Premiere of Joanna Glass' Trying, With Fritz Weaver, Replaces Julie Harris Vehicle at Chicago's VGT

By Kenneth Jones
17 Nov 2003

Fritz Weaver (top) and Joanna Glass
Fritz Weaver (top) and Joanna Glass

Julie Harris will be unable to appear in the spring 2004 world premiere of Claudia Allen's Hanging Fire at Victory Gardens Theater in Chicago, so the Tony Award honored regional theatre has replaced the play with another premiere.

In spring 2001, theatrical legend and Tony-winner Harris (The Belle of Amherst, The Member of the Wedding) suffered a stroke while working at Victory Gardens on another Allen play. Due to her doctor's concerns about her strength and stamina she will not be able to perform Claudia Allen's latest, March 19-May 2, 2004, the theatre's management announced. Hanging Fire has been postponed until fall 2004, as part of the 2004-2005 season.

"While we have no assurances that Ms. Harris will be strong enough to perform next year, everyone at Victory Gardens is certainly hopeful of such an outcome," said Marcelle McVay, managing director of Victory Gardens.

Replacing Hanging Fire, Victory Gardens will present the world premiere of Trying by Joanna McClelland Glass, starring Tony Award-winning actor Fritz Weaver in his Chicago stage debut. Trying "depicts the last year in the life of Francis Biddle, Attorney General under President Franklin D. Roosevelt, and is inspired by the author's own experience as Biddle's personal secretary from 1967 to 1968," according to the production announcement.

Trying will be directed by Victory Gardens associate artistic director Sandy Shinner.



"Trying came to our attention earlier this year, and Victory Gardens is thrilled to have the opportunity to premiere this new work by Joanna Glass, an accomplished contributor to the American theatre," said Victory Gardens artistic director Dennis Zacek.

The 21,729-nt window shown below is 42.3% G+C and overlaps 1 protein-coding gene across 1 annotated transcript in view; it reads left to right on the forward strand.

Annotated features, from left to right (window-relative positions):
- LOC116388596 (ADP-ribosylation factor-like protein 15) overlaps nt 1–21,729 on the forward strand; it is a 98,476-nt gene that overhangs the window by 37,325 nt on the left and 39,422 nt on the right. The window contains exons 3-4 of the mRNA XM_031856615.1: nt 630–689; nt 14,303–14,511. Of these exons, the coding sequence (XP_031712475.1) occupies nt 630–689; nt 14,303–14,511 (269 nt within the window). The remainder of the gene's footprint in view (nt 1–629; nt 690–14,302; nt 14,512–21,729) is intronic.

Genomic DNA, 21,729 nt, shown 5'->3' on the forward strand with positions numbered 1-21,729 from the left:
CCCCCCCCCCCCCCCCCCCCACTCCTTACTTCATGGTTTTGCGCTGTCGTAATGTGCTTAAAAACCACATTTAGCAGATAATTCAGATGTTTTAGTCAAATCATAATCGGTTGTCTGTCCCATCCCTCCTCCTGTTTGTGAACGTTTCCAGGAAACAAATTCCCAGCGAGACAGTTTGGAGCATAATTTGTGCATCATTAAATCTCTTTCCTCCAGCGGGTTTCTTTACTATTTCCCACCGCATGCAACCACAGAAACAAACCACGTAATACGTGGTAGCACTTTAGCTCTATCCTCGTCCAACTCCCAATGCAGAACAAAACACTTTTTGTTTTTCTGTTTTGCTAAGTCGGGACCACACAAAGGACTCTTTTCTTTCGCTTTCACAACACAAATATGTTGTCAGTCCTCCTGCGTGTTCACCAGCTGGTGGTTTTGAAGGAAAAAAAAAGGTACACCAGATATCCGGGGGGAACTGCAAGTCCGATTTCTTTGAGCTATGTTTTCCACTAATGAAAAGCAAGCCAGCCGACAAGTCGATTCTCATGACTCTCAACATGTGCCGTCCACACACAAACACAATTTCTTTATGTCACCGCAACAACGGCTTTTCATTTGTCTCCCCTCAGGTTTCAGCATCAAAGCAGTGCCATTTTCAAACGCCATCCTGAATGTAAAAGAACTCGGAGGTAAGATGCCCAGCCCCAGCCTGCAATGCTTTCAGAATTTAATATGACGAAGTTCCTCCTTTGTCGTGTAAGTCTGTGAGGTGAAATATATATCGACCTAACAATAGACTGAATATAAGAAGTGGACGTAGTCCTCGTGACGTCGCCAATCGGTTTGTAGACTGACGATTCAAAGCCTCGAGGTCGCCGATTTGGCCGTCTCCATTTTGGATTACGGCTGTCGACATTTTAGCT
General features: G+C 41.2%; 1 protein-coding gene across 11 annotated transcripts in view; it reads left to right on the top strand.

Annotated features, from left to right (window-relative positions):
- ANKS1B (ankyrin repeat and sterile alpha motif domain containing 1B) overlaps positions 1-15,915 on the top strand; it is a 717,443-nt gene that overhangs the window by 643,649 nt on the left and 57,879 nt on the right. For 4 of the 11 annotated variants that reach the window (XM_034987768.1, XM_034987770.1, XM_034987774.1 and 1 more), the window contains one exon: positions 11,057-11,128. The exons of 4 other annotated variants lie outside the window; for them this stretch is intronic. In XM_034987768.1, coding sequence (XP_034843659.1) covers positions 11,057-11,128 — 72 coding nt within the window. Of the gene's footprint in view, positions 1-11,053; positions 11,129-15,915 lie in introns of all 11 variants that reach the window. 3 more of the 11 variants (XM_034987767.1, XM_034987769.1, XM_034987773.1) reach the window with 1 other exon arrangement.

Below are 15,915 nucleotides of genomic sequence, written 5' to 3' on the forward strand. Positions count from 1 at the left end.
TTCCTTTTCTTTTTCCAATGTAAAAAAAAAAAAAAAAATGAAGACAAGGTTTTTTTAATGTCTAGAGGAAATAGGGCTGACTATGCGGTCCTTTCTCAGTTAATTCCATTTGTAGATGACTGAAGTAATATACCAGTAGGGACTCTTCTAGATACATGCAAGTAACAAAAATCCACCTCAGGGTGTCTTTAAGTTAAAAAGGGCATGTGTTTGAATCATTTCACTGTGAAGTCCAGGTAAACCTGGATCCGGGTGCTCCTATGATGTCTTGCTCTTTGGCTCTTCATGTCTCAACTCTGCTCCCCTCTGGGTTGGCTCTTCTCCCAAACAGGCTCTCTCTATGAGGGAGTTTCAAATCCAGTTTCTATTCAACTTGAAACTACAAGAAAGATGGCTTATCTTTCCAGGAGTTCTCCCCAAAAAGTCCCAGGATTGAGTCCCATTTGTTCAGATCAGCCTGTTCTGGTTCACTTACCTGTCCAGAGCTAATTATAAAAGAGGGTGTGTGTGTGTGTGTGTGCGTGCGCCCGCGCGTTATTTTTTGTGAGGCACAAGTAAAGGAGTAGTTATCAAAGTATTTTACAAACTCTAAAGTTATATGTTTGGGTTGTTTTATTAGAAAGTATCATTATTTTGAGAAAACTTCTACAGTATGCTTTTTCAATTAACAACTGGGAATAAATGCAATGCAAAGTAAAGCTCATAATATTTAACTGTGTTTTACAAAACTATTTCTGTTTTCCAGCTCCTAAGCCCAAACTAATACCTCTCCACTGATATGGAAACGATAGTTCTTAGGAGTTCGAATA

Victory Gardens' world premiere of Trying will be the first Chicago production for Joanna Glass, who recently relocated to Naperville, IL. Her other works include her first Broadway play, To Grandmother's House We Go, which starred Eva LeGallienne, the Tony Award-nominated Play Memory, directed by Harold Prince, and If We Are Women, which starred Joan Plowright in its London production.

Fritz Weaver may be best known for his Emmy-nominated performance as the doomed patriarch of a Berlin Jewish family in the NBC miniseries, "Holocaust."

He won a Tony Award for his portrayal as the headmaster of a Catholic school in Child's Play, and has appeared on Broadway in The Crucible, Ring Round the Moon, The Price and Absurd Person Singular, among others. His career has encompassed regional and Off-Broadway theatre, films including "Marathon Man," "The Day of the Dolphin," "Fail Safe," "Power," "Creepshow" and "The Thomas Crown Affair" and more.

Weaver has never before appeared in a Chicago stage production, but did earn his B.A. from the University of Chicago, and recalls many happy hours on the stage there.

In Trying, Weaver will originate the role of Francis Biddle, a "Philadelphia Biddle," and former Attorney General of the United States under Franklin Roosevelt, who hires Sarah, a direct, plain-spoken newlywed from the Canadian prairie, to be his personal secretary.

According to production notes, "Ill and irascible, the 81 year-old Biddle functions, as he says, 'somewhere between lucidity and senility,' and announces he only has one year left to live. Sarah is sensitive and vulnerable, but determined to last out that year. Together they 'try' to communicate across significant barriers of age and class."

Previews play March 19-28, 2004. Opening is March 29. performances play to May 2.

Victory Gardens is located at 2257 N. Lincoln Ave., in Chicago's Lincoln Park neighborhood. For tickets, call (773) 871-3000, or purchase tickets online at http://www.Ticketweb.com. Visit victorygardens.org.